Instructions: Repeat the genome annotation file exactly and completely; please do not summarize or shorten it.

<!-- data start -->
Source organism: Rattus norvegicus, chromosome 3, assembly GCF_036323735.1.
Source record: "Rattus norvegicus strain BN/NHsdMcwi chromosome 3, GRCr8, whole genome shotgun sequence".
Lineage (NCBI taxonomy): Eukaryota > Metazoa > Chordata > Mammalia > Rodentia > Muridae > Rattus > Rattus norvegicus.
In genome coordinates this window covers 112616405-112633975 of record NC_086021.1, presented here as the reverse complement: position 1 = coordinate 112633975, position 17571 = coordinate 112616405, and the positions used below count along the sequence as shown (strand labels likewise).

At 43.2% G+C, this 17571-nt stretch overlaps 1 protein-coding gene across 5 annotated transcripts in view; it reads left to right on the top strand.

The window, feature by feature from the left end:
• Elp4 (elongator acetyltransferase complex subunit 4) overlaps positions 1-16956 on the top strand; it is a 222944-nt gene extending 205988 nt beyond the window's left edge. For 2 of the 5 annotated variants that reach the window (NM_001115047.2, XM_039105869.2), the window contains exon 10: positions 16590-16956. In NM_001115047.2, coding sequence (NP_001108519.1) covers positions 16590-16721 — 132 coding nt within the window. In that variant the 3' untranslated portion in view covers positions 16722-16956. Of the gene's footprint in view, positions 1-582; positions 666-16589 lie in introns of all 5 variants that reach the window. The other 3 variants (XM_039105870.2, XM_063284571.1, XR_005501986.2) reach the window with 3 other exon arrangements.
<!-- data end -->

Source organism: Rattus norvegicus, chromosome 3, assembly GCF_036323735.1.
Source record: "Rattus norvegicus strain BN/NHsdMcwi chromosome 3, GRCr8, whole genome shotgun sequence".
Lineage (NCBI taxonomy): Eukaryota > Metazoa > Chordata > Mammalia > Rodentia > Muridae > Rattus > Rattus norvegicus.
In genome coordinates this window covers 112616405-112633975 of record NC_086021.1, presented here as the reverse complement: position 1 = coordinate 112633975, position 17571 = coordinate 112616405, and the positions used below count along the sequence as shown (strand labels likewise).

At 43.2% G+C, this 17571-nt stretch overlaps 1 protein-coding gene across 5 annotated transcripts in view; it reads left to right on the top strand.

The window, feature by feature from the left end:
• Elp4 (elongator acetyltransferase complex subunit 4) overlaps positions 1-16956 on the top strand; it is a 222944-nt gene extending 205988 nt beyond the window's left edge. For 2 of the 5 annotated variants that reach the window (NM_001115047.2, XM_039105869.2), the window contains exon 10: positions 16590-16956. In NM_001115047.2, coding sequence (NP_001108519.1) covers positions 16590-16721 — 132 coding nt within the window. In that variant the 3' untranslated portion in view covers positions 16722-16956. Of the gene's footprint in view, positions 1-582; positions 666-16589 lie in introns of all 5 variants that reach the window. The other 3 variants (XM_039105870.2, XM_063284571.1, XR_005501986.2) reach the window with 3 other exon arrangements.